Since I assume many people will be reading this book over the next few months, I don’t want to tempt anyone to spoil it for him- or herself by discussing the ending here in the main post.  However, I would very much like to engage in such a discussion in the comments.  Please just mark the top of your comment “spoiler.”

24 thoughts on “Aravind Adiga: The White Tiger

  1. workingwords100 says:

    Using the letters as a device to tell the story in interesting and modern at the same time, since he doesn’t do it longhand.

    Is the narrator in the high-tech computer industry?

  2. In a way this narrative bridges the old with the new. I hadn’t thought of that it’s another way the novel sets up the unsteady emergence of (and really unbalanced transition to) India in its tiger economy.

    I’ll let you figure out the narrator’s industry when you read it!

  3. redheadrambles says:

    Trevor – I have just started this book over the weekend, so I am saving your review up until I have finished. I love it when a book surprises your expectations. I should have my review posted by next weekend at the latest.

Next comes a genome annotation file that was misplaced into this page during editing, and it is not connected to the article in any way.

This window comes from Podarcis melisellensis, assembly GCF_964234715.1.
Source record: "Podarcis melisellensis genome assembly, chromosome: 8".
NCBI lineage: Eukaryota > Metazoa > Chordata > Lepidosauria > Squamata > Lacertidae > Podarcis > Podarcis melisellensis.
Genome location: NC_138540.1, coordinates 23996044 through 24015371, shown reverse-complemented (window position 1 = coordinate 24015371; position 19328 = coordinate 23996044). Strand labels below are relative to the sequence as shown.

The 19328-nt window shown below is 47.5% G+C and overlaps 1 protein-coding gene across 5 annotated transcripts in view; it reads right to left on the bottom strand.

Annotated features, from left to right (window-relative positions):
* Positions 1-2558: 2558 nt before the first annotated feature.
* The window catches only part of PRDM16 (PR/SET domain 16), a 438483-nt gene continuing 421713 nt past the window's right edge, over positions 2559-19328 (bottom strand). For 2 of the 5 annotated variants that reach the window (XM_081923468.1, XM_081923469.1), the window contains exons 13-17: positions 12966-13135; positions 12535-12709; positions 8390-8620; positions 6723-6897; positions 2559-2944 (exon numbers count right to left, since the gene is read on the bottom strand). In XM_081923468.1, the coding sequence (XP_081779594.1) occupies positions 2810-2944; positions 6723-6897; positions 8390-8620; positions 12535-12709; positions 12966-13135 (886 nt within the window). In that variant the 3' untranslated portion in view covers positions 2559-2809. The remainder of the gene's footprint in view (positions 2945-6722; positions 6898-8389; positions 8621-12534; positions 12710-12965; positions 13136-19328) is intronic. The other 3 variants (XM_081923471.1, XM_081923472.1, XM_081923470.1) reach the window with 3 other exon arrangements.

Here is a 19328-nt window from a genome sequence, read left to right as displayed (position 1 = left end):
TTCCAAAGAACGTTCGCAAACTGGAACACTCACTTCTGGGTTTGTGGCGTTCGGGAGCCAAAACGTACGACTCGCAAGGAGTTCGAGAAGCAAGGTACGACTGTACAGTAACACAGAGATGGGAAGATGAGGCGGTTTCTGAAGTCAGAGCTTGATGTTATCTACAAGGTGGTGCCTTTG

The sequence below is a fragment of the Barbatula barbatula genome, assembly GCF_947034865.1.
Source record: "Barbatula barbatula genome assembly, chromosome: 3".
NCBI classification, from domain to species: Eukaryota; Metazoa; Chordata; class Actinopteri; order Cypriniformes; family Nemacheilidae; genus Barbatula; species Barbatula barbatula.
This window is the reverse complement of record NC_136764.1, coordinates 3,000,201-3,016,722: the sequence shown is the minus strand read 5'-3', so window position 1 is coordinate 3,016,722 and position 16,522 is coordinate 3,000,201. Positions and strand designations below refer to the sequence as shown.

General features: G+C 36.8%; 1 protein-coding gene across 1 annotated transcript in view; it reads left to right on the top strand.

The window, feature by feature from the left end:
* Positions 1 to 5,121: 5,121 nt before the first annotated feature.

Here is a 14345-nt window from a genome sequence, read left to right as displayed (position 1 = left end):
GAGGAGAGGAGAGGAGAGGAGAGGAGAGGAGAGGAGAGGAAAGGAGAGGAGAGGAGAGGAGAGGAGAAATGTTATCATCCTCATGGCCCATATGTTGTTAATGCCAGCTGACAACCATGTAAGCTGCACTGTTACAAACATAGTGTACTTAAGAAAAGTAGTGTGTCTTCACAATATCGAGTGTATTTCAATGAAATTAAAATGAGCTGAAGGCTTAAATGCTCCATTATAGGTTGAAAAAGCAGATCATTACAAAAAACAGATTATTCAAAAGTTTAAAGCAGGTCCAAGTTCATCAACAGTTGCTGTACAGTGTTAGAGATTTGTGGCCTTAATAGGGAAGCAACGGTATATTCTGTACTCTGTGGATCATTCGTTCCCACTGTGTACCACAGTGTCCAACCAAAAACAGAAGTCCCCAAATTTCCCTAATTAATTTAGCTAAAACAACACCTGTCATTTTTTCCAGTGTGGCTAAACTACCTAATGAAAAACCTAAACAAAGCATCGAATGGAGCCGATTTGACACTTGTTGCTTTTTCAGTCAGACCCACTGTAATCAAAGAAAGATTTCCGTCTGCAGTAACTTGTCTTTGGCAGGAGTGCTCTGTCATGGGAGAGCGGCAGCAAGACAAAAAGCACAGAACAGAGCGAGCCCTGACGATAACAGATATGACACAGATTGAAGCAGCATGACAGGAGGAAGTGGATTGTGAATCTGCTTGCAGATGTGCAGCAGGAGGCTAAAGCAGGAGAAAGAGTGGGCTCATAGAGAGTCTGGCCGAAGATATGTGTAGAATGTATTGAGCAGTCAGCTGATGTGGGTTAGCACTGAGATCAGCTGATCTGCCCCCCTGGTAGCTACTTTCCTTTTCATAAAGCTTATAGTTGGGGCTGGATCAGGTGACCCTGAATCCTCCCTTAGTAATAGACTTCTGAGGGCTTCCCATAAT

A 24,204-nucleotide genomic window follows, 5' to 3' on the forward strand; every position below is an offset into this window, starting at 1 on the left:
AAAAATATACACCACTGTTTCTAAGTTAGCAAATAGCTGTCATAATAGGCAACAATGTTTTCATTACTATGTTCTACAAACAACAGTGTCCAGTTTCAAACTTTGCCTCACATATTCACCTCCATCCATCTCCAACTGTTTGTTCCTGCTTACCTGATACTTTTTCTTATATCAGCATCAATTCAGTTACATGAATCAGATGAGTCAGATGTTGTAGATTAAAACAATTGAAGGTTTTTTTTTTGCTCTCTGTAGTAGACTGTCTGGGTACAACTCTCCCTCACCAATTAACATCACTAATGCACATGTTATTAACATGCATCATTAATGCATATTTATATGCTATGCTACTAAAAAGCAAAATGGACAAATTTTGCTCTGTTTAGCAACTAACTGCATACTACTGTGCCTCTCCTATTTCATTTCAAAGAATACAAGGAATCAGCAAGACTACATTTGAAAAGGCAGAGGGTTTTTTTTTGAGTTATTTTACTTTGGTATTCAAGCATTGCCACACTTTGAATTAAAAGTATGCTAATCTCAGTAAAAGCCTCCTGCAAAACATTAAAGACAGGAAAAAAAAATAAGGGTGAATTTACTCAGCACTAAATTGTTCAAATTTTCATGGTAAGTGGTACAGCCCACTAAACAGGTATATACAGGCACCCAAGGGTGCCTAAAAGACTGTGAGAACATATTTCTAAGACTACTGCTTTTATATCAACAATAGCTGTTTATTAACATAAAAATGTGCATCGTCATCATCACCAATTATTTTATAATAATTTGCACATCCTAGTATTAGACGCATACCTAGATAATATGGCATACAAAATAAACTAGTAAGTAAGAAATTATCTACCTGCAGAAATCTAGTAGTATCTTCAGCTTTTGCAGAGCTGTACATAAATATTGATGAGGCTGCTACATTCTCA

B.T.W I have also succumbed and brought a copy of Child 44, I hope it will not disappoint.

  4. Stewart says:

    Well, glancing over the review, it’s encouraging as I’ve started my Bookerthon with this title, and I’m fifty pages in. Not overly smitten with it yet, although humour on the page tends to pass me by.

  5. Stewart, I’m sure some of the reason I liked it as much as I did was because I had extremely low expectations. The marketing for the book was definitely not directed at me. When the book turned out to supercede my expectations by so much, I’m afraid I was smitten – perhaps blindly! Anxious to see your thoughts.

    Yours, too, readhead!

  6. Michael says:

    I had the same reaction you did, Trevor, when I first saw the cover in the bookstore: it screamed pre-packaged quirk to me. I’m glad to hear it apparently has more substance than that.

  7. Stewart says:

    Finished it now, and have to agree: it subverts low expectations. I’m going to let it stew for an hour in my head before I get to writing about it. But a good start to the Bookerthon.

  8. Michael, I hope that you still find it meets expectations, even though now I’ve created higher ones!